Living Stereo draws our attention to the “ubiquity” (p. 1) of a technology that has been largely ignored but that has nonetheless defined music and sound studies since around the mid-1900s. What remains to be explored, however, are the histories and cultures of multichannel sound beyond the book’s transatlantic focus. Stereo’s ubiquity and discontinuous history can only be read here within a dominant Eurocentric framework. This should not be read (or heard, I suppose) as a limitation to the book’s contribution to the field of sound, music, and media studies; rather, it should sound as an invitation from the editors for further research into the histories and cultures of multichannel sound on a more global scale. If, as the editors proclaim, stereo will not “live forever” (p. 2), then its cross-cultural peculiarities will require further exploration to more fully substantiate that assertion.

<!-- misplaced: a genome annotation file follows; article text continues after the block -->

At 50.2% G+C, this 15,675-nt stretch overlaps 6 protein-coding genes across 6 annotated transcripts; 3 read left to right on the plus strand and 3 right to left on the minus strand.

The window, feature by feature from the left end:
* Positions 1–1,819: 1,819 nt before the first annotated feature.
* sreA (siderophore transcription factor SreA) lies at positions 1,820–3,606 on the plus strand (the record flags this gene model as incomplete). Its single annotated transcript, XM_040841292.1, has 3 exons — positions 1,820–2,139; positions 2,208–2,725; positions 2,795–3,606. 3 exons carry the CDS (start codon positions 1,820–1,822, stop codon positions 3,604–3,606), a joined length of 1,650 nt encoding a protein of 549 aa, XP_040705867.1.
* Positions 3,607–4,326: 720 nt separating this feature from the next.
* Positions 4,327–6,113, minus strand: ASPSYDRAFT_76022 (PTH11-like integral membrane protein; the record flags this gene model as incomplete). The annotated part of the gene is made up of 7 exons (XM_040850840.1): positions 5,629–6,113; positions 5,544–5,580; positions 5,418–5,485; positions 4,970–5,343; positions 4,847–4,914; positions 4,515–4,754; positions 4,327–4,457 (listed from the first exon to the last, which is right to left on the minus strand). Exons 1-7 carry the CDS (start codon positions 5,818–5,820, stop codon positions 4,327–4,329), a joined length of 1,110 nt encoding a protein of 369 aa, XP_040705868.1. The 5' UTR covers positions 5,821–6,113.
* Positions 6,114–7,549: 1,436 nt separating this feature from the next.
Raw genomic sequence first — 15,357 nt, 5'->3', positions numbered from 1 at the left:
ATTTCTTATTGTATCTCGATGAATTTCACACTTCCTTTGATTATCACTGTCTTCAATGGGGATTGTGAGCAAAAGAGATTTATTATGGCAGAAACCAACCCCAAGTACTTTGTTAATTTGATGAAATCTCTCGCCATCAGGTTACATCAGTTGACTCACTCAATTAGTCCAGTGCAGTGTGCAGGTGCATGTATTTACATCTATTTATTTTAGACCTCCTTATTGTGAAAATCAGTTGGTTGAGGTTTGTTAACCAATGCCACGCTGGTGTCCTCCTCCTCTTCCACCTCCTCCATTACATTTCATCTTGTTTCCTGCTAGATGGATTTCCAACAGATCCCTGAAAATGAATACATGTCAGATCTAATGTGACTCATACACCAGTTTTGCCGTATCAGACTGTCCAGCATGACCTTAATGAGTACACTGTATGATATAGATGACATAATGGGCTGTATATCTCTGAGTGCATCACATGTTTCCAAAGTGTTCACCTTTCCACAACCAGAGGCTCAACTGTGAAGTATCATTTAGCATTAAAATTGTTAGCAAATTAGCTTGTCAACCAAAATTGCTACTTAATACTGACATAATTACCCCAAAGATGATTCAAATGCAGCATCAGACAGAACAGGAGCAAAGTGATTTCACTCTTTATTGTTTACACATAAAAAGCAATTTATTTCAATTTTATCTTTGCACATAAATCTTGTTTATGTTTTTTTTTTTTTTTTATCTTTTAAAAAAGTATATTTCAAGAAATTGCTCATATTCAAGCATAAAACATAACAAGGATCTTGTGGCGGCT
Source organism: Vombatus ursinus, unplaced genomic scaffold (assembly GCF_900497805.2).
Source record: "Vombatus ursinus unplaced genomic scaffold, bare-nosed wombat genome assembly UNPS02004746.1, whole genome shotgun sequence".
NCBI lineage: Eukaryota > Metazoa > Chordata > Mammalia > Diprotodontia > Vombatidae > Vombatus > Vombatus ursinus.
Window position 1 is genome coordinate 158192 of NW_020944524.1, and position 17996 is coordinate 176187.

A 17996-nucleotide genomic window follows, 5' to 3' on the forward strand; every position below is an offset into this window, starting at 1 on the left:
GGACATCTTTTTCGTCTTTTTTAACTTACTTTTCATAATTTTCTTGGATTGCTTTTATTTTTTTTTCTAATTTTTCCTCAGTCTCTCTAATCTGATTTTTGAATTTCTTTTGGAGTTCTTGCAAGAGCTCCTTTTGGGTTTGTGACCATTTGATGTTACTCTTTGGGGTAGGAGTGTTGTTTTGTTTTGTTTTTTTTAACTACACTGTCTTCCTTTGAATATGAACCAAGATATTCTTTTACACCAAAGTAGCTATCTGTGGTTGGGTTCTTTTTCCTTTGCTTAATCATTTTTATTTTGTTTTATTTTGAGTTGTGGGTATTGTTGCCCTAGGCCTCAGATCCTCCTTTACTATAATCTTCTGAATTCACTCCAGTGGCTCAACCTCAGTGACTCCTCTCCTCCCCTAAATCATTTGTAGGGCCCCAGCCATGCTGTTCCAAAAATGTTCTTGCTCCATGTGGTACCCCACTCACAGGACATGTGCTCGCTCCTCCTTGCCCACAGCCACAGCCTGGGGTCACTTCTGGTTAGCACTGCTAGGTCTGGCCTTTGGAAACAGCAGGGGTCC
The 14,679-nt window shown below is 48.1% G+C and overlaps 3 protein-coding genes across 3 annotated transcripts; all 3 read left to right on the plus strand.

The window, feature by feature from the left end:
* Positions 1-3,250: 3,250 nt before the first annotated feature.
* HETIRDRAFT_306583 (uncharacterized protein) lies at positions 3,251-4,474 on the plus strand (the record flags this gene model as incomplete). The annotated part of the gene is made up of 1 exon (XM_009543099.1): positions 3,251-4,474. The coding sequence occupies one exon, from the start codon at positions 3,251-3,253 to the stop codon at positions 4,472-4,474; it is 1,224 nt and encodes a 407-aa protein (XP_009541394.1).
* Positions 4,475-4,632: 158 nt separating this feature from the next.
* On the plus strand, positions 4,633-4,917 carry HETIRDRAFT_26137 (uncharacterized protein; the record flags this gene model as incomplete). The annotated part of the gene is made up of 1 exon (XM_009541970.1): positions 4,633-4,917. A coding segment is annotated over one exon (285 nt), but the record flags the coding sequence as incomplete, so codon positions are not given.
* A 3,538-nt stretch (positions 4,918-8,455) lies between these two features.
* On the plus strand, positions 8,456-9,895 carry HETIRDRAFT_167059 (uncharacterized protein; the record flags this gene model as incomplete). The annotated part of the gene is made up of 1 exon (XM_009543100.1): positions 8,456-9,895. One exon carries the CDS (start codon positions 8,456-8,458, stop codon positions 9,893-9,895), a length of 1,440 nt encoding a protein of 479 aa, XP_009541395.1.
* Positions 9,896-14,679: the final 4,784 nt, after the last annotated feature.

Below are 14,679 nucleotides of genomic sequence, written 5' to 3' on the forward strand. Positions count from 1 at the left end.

Schafer, R. Murray. (1967). Ear cleaning: Notes for an experimental music course. Toronto, ON: Clark and Cruickshank.
Sterne, Jonathan. (2003). The audible past: Cultural origins of sound reproduction. Durham, NC: Duke University Press.